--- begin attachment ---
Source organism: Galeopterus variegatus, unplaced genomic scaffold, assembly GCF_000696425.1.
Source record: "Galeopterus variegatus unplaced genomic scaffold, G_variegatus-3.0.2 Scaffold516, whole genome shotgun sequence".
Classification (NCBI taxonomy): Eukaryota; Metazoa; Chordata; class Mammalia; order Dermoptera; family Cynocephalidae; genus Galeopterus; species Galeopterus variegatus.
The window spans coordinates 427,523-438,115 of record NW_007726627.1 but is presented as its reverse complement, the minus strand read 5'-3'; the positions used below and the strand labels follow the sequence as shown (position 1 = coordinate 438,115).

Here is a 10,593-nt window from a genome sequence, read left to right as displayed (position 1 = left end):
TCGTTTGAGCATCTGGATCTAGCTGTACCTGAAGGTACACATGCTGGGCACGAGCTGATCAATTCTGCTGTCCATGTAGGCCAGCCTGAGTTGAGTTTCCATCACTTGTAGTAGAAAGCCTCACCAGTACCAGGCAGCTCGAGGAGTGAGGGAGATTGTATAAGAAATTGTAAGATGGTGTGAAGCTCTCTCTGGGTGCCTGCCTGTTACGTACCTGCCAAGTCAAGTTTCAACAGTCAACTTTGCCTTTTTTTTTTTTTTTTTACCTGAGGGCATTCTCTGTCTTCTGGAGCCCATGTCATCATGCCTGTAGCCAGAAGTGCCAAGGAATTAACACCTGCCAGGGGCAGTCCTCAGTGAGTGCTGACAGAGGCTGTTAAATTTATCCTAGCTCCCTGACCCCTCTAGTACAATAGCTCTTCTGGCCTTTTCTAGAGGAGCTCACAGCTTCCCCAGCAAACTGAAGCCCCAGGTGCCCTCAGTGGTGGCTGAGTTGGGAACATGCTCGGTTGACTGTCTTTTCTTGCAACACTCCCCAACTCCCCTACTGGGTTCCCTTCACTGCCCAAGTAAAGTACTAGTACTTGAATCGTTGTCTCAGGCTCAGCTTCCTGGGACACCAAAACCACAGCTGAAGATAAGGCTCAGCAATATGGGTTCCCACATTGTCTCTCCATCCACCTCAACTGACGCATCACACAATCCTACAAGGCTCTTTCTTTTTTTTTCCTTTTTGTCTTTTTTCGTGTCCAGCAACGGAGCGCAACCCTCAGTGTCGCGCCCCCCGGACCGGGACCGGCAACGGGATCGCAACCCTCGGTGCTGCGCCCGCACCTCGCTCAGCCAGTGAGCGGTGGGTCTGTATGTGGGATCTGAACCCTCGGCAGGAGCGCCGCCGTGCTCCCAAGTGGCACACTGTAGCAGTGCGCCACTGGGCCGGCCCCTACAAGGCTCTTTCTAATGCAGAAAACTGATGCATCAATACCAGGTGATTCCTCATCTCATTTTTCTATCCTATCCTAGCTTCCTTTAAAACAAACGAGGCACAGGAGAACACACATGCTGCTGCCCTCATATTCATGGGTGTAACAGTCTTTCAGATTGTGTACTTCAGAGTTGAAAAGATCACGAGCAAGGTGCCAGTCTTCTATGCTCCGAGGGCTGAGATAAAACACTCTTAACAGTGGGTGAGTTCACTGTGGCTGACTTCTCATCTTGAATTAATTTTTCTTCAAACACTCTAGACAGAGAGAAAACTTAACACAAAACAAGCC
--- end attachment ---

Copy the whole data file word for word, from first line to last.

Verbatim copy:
Source organism: Galeopterus variegatus, unplaced genomic scaffold, assembly GCF_000696425.1.
Source record: "Galeopterus variegatus unplaced genomic scaffold, G_variegatus-3.0.2 Scaffold516, whole genome shotgun sequence".
Classification (NCBI taxonomy): Eukaryota; Metazoa; Chordata; class Mammalia; order Dermoptera; family Cynocephalidae; genus Galeopterus; species Galeopterus variegatus.
The window spans coordinates 427,523-438,115 of record NW_007726627.1 but is presented as its reverse complement, the minus strand read 5'-3'; the positions used below and the strand labels follow the sequence as shown (position 1 = coordinate 438,115).

Here is a 10,593-nt window from a genome sequence, read left to right as displayed (position 1 = left end):
TCGTTTGAGCATCTGGATCTAGCTGTACCTGAAGGTACACATGCTGGGCACGAGCTGATCAATTCTGCTGTCCATGTAGGCCAGCCTGAGTTGAGTTTCCATCACTTGTAGTAGAAAGCCTCACCAGTACCAGGCAGCTCGAGGAGTGAGGGAGATTGTATAAGAAATTGTAAGATGGTGTGAAGCTCTCTCTGGGTGCCTGCCTGTTACGTACCTGCCAAGTCAAGTTTCAACAGTCAACTTTGCCTTTTTTTTTTTTTTTTTACCTGAGGGCATTCTCTGTCTTCTGGAGCCCATGTCATCATGCCTGTAGCCAGAAGTGCCAAGGAATTAACACCTGCCAGGGGCAGTCCTCAGTGAGTGCTGACAGAGGCTGTTAAATTTATCCTAGCTCCCTGACCCCTCTAGTACAATAGCTCTTCTGGCCTTTTCTAGAGGAGCTCACAGCTTCCCCAGCAAACTGAAGCCCCAGGTGCCCTCAGTGGTGGCTGAGTTGGGAACATGCTCGGTTGACTGTCTTTTCTTGCAACACTCCCCAACTCCCCTACTGGGTTCCCTTCACTGCCCAAGTAAAGTACTAGTACTTGAATCGTTGTCTCAGGCTCAGCTTCCTGGGACACCAAAACCACAGCTGAAGATAAGGCTCAGCAATATGGGTTCCCACATTGTCTCTCCATCCACCTCAACTGACGCATCACACAATCCTACAAGGCTCTTTCTTTTTTTTTCCTTTTTGTCTTTTTTCGTGTCCAGCAACGGAGCGCAACCCTCAGTGTCGCGCCCCCCGGACCGGGACCGGCAACGGGATCGCAACCCTCGGTGCTGCGCCCGCACCTCGCTCAGCCAGTGAGCGGTGGGTCTGTATGTGGGATCTGAACCCTCGGCAGGAGCGCCGCCGTGCTCCCAAGTGGCACACTGTAGCAGTGCGCCACTGGGCCGGCCCCTACAAGGCTCTTTCTAATGCAGAAAACTGATGCATCAATACCAGGTGATTCCTCATCTCATTTTTCTATCCTATCCTAGCTTCCTTTAAAACAAACGAGGCACAGGAGAACACACATGCTGCTGCCCTCATATTCATGGGTGTAACAGTCTTTCAGATTGTGTACTTCAGAGTTGAAAAGATCACGAGCAAGGTGCCAGTCTTCTATGCTCCGAGGGCTGAGATAAAACACTCTTAACAGTGGGTGAGTTCACTGTGGCTGACTTCTCATCTTGAATTAATTTTTCTTCAAACACTCTAGACAGAGAGAAAACTTAACACAAAACAAGCC